The gentleman who served me was supportive and mellow, tolerating my indecision while I attempted to choose from their incredible menu. After darting my eyes through the choices of smoothies, sip mochas, blended drinks, pastries, sip lattes, and traditional coffee, I decided on the Coco Berry Breeze drink. Next, you have an equally large variety of seating choices, including a plush fudge couch and two vintage sand chairs with metal bead trim, complete with a coffee table to feel at home. What caught my gaze, however, were the diner booths right below an electrifying glass wall work that gave the place a retro vibe. This wall work, combined with the Afrocentric art and R&B on the speakers, created the Sip & Savor aesthetic. The most charming feature of the shop, however, wasn’t the artwork—it was the “Community Speaks” board, which featured a multitude of community events, initiatives, and local programs.

There were decorative surprises in every corner, but as a college student a more delightful surprise was the free WiFi. The moment of truth came once I received what I ordered. The Coco Berry Breeze was served in a chic cup made from “recyclable material”, as expected for a shop that uses fair-trade coffee. The drink’s mix had such a vibrant cotton-pink color that I couldn’t believe it was made with real fruits right in front of me. On that unseasonably warm ninety-degree day, this ICEE twin of a drink left me satisfied. 

The vibe of Sip & Savor gives you the option of going there for a date, a casual meeting, computer work, homework, a group hangout, or simply as a place to wind down. They also offer reservation space for larger events, and have a rewards program to keep you coming back. The founder and CEO, Trez V. Pugh III, has definitely developed a scene where, as their mantra says, “coffee & community meet.” (Asha Edwards)

Sip & Savor, 528 E. 43rd St. Monday–Friday, 7am–6pm; Saturday–Sunday, 8am–5pm. (773) 855-2125. sipandsavorchicago.com

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Best Historical Monument

Monument to the Great Northern Migration

AV Benford

Artist Alison Saar constructed her 1994 work, “Monument to the Great Northern Migration,” in remembrance of the six million Black Americans who made the exodus from the southern United States northbound between 1915 and 1970 in search of the opportunities and liberty they were denied in the South. The statue is bronze, perhaps to symbolize (like the name “Bronzeville”) the brown skin of Black Americans, and depicts a man dressed in the clothing of that time with a suitcase in his hand.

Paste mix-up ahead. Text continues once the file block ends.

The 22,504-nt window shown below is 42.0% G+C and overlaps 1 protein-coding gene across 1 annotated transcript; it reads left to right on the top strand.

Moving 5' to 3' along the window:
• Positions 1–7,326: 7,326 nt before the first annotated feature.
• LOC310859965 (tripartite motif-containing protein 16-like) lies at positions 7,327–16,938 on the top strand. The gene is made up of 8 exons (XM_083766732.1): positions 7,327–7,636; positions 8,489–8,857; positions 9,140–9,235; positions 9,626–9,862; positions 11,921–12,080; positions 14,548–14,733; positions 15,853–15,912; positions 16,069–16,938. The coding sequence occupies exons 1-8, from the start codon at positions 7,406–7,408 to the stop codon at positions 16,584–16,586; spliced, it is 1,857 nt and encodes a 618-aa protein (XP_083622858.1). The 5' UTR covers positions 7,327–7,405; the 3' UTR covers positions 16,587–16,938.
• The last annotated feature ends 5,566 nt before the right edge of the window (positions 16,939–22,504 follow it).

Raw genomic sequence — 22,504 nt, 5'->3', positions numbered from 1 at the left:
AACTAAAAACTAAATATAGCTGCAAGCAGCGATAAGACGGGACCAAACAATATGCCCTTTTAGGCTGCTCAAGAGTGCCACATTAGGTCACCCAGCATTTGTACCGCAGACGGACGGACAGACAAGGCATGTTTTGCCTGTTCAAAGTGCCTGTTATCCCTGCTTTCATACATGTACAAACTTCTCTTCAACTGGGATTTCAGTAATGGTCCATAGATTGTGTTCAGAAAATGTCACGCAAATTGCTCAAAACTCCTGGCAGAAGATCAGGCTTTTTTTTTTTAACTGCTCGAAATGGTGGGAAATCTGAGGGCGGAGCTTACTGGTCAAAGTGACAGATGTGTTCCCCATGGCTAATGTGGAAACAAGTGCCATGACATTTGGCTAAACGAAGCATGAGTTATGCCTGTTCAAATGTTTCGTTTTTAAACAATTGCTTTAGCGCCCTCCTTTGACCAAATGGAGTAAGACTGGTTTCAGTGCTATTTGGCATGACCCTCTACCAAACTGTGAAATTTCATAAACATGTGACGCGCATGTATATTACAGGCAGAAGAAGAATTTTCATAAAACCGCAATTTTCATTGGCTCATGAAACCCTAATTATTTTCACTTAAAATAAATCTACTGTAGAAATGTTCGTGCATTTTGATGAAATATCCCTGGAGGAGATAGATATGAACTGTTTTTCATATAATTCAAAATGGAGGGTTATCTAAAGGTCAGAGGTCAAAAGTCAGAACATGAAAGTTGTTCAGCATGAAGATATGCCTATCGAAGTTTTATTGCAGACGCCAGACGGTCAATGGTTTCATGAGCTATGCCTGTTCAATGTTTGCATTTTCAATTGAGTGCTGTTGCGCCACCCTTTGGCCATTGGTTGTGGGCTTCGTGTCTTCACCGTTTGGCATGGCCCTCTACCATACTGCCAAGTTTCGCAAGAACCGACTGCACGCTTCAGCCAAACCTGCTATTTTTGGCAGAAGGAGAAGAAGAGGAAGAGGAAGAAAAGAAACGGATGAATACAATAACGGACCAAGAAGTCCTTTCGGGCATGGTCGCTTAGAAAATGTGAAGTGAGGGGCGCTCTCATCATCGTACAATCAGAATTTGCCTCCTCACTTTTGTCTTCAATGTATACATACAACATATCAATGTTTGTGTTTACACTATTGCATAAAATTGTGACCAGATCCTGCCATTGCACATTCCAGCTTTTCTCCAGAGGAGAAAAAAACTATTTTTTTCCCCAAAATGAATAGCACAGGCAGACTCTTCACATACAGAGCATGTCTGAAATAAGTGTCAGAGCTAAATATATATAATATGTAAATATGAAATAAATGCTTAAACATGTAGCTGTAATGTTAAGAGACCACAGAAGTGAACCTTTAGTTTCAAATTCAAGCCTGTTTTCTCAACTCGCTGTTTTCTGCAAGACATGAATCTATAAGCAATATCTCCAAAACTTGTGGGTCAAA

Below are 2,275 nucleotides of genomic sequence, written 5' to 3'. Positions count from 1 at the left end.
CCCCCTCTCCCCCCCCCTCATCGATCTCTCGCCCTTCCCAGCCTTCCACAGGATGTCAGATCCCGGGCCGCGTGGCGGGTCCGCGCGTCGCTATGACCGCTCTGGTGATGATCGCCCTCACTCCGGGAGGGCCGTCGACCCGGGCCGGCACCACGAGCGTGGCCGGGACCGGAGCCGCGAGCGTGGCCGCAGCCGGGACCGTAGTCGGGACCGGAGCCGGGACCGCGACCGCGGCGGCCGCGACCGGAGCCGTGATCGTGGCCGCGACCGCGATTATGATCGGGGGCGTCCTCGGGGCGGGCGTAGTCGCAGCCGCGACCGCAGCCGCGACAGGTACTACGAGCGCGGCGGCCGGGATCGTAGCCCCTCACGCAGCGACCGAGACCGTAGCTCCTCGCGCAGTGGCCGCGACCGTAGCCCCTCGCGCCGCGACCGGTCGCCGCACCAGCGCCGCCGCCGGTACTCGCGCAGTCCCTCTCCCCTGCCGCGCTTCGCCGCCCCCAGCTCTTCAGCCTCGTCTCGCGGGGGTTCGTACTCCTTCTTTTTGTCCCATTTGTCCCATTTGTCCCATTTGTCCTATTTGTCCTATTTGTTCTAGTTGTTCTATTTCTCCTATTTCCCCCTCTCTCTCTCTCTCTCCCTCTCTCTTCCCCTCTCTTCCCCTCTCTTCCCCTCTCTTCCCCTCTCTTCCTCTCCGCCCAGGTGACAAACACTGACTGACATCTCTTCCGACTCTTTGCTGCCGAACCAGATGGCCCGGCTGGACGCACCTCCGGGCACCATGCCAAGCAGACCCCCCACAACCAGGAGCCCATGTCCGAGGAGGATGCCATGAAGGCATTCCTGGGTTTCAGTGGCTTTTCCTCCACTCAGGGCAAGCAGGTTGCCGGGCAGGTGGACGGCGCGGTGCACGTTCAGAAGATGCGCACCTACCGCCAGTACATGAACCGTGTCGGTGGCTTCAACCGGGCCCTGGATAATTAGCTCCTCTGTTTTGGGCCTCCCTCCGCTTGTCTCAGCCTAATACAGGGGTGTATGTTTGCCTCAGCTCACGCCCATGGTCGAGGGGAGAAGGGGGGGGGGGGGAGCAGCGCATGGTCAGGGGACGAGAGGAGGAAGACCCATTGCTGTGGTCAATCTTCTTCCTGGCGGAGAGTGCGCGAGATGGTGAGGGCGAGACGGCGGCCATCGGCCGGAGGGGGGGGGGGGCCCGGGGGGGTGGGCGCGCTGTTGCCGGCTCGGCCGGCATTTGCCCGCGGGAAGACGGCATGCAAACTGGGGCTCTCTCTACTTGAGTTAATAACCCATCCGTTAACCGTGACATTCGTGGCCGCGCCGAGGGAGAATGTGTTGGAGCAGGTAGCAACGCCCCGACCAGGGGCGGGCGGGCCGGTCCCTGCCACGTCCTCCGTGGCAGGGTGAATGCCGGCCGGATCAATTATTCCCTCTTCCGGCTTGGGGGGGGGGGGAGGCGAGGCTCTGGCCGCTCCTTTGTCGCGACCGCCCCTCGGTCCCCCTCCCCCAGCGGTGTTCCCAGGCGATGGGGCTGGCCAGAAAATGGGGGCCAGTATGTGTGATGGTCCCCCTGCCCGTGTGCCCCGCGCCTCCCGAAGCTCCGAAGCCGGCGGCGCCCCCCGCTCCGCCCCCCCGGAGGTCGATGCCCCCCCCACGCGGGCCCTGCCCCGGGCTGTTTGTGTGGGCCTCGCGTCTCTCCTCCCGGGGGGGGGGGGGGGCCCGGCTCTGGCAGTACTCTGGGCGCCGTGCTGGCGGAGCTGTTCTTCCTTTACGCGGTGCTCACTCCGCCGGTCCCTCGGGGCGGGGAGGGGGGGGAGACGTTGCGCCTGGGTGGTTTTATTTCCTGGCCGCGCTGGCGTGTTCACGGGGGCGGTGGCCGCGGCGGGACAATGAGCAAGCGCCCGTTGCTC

His clothes, and the mound he is standing on, appear to be created from the soles of worn shoes, symbolizing the long and difficult journey the migrants endured. He is facing north, in the direction of the migration. The man is waving, greeting his new home, but also making a gesture which can be read today as a hello to guests and visitors to this historic neighborhood. Like many of the neighborhood’s buildings, monuments, and other cultural hubs, this statue is a reminder of the powerful history that continues to shape Bronzeville. (Grace Asiegbu) 

Monument to the Great Northern Migration, 345 E. Eastgate Pl.

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Best Smoothie & Music Combo
Some Like It Black Creative Arts Bar

AV Benford

Located just off the corner of 43rd Street and Cottage Grove, Some Like It Black Creative Arts Bar is a combination cocktail bar, smoothie bar, and music venue.

Some Like It Black hosts a seemingly endless stream of music events. Flip back through previous issues of the Weekly and you’ll find the space appearing again and again in our music and arts calendars. At Some Like It Black, I’ve had the pleasure of hearing Christian JaLon, Kopano, Brittney Carter, and Henri Mayhem, among others. Beautifully painted portraits line the walls of the stage area, and the small space and colorful lighting always make for an intimate experience.

You don’t have to go thirsty while you enjoy music and art at Some Like It Black. In addition to a range of alcoholic cocktails, the venue offers seven different smoothies in a variety of colors. My personal favorite is the Almond Joy, which mixes banana, almond butter, cacao, coconut flakes, and coconut milk. If none of the premade combinations quite satisfy your palate, you can build your own smoothie with three fruits of your choosing (and just seventy-five cents for each additional fruit after that). If you’re feeling hungry you can also order paninis or tacos, each of which have vegetarian options.

Watch our calendars for upcoming events, or go straight to their website for a full list, and plan a night of smoothies, tunes, and community at Some Like It Black Creative Arts Bar. (Joshua Falk)

Some Like It Black Creative Arts Bar, 810 E. 43rd St. Tuesday–Thursday, 3pm–11pm; Friday, noon–4pm and 6pm–midnight; closed Saturday (except for special events). (773) 891-4866. somelikeitblack.com